While stating the Canada is an imperialist country, as indeed it is, the CPC does not believe that socialist revolution is the immediate cure. They define Canadian imperialism as a new phenomenon, “One characteristic of the national bourgeoisie in most imperialist countries is the tendency to gain economic or military advantage for their own interests, while acting in transient alliances to exploit the entire globe. Those sections of the ruling class around Harper and the Conservatives do not even pursue this course. They seek to enrich themselves through servility to U.S. imperialism, delivering the peoples of Canada, our resources and our future generations, to the agenda of exploitation, militarism and environmental destruction which mark imperialism in its advanced stage.” The CPC leaders are attempting to portray Canadian imperialism as being no longer controlled by Canadian capitalism, but rather wholly in the command of the United States. This is false; while Canadian and US capitalist interests do intertwine quite heavily due to large cross-investment between the bourgeoisie of either nation, there is no indication that Canadian capitalists aren’t cutting their own slice out of the world.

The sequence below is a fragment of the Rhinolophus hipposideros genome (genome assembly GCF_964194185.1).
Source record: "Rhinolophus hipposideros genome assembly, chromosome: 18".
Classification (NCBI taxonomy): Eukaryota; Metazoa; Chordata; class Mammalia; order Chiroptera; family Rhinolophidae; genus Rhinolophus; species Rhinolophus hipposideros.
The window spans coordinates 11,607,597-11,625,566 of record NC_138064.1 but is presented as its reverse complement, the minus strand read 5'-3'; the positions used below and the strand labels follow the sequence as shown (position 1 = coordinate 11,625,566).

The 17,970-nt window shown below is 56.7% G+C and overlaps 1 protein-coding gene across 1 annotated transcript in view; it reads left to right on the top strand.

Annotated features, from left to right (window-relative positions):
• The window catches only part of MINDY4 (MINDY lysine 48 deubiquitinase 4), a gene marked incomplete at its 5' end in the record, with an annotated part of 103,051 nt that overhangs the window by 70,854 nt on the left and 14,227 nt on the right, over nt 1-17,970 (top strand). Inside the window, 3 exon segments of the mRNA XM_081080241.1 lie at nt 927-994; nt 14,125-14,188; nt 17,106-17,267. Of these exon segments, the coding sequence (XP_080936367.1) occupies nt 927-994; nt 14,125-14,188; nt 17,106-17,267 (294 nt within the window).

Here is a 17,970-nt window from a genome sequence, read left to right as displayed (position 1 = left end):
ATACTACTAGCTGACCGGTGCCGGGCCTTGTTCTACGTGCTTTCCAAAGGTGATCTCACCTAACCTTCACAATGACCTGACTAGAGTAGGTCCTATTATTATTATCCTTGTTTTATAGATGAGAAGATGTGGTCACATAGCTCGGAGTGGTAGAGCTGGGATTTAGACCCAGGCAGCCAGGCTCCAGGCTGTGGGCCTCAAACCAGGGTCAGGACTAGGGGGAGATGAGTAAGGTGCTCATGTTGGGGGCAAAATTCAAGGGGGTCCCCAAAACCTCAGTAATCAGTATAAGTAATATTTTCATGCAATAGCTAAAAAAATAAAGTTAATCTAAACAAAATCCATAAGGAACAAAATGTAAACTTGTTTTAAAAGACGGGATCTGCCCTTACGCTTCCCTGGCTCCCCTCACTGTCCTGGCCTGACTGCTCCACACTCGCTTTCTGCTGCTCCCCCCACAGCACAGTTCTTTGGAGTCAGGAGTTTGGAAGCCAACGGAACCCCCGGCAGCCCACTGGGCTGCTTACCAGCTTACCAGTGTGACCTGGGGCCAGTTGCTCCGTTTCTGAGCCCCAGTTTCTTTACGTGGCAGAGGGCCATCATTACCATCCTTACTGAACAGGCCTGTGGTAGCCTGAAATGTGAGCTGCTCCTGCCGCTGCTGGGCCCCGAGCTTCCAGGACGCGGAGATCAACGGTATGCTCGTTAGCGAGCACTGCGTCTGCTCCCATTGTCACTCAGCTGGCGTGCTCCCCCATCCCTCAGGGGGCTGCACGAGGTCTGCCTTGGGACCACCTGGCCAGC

Canadian banks, most specifically Scotia Bank, are one of the largest investors in the Haitian economy. The Canadian construction giant, SNC-Lavalin International Inc, won the majority of reconstruction contracts to rebuild Haiti after the UN-backed coup led by Canada, the USA, and France in 2004. Canadian troops were sent there to protect Canadian investments. Likewise, in Afghanistan, the Canadian oil corporation, EnCana, has millions invested in the Trans-Afghan pipeline running from the Caspian Sea, through the Kandahar region, and down through Pakistan. Canadian troops form the bulk of the protection for this investment.